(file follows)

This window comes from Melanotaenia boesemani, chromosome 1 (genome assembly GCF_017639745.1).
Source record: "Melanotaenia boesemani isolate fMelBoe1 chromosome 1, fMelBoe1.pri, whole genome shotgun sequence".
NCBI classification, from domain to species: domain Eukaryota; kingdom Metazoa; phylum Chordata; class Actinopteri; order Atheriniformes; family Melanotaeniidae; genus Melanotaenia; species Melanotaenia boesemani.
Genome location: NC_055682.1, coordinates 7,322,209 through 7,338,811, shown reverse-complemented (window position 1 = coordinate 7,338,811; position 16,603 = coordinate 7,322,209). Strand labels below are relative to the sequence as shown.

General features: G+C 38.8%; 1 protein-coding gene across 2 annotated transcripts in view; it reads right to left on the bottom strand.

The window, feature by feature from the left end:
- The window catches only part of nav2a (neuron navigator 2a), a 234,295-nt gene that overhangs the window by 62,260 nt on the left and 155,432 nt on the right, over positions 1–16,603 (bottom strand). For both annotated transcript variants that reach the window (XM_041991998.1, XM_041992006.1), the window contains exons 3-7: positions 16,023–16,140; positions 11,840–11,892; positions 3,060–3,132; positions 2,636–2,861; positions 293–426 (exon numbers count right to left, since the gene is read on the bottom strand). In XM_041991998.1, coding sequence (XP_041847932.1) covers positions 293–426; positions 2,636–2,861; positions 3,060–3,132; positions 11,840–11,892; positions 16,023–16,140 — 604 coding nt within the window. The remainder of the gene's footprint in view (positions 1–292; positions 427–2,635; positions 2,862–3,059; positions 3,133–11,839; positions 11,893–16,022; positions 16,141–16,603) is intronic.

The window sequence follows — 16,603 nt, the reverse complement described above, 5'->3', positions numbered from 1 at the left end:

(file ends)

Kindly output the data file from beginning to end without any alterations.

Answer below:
This window comes from Melanotaenia boesemani, chromosome 1 (genome assembly GCF_017639745.1).
Source record: "Melanotaenia boesemani isolate fMelBoe1 chromosome 1, fMelBoe1.pri, whole genome shotgun sequence".
NCBI classification, from domain to species: domain Eukaryota; kingdom Metazoa; phylum Chordata; class Actinopteri; order Atheriniformes; family Melanotaeniidae; genus Melanotaenia; species Melanotaenia boesemani.
Genome location: NC_055682.1, coordinates 7,322,209 through 7,338,811, shown reverse-complemented (window position 1 = coordinate 7,338,811; position 16,603 = coordinate 7,322,209). Strand labels below are relative to the sequence as shown.

General features: G+C 38.8%; 1 protein-coding gene across 2 annotated transcripts in view; it reads right to left on the bottom strand.

The window, feature by feature from the left end:
- The window catches only part of nav2a (neuron navigator 2a), a 234,295-nt gene that overhangs the window by 62,260 nt on the left and 155,432 nt on the right, over positions 1–16,603 (bottom strand). For both annotated transcript variants that reach the window (XM_041991998.1, XM_041992006.1), the window contains exons 3-7: positions 16,023–16,140; positions 11,840–11,892; positions 3,060–3,132; positions 2,636–2,861; positions 293–426 (exon numbers count right to left, since the gene is read on the bottom strand). In XM_041991998.1, coding sequence (XP_041847932.1) covers positions 293–426; positions 2,636–2,861; positions 3,060–3,132; positions 11,840–11,892; positions 16,023–16,140 — 604 coding nt within the window. The remainder of the gene's footprint in view (positions 1–292; positions 427–2,635; positions 2,862–3,059; positions 3,133–11,839; positions 11,893–16,022; positions 16,141–16,603) is intronic.

The window sequence follows — 16,603 nt, the reverse complement described above, 5'->3', positions numbered from 1 at the left end: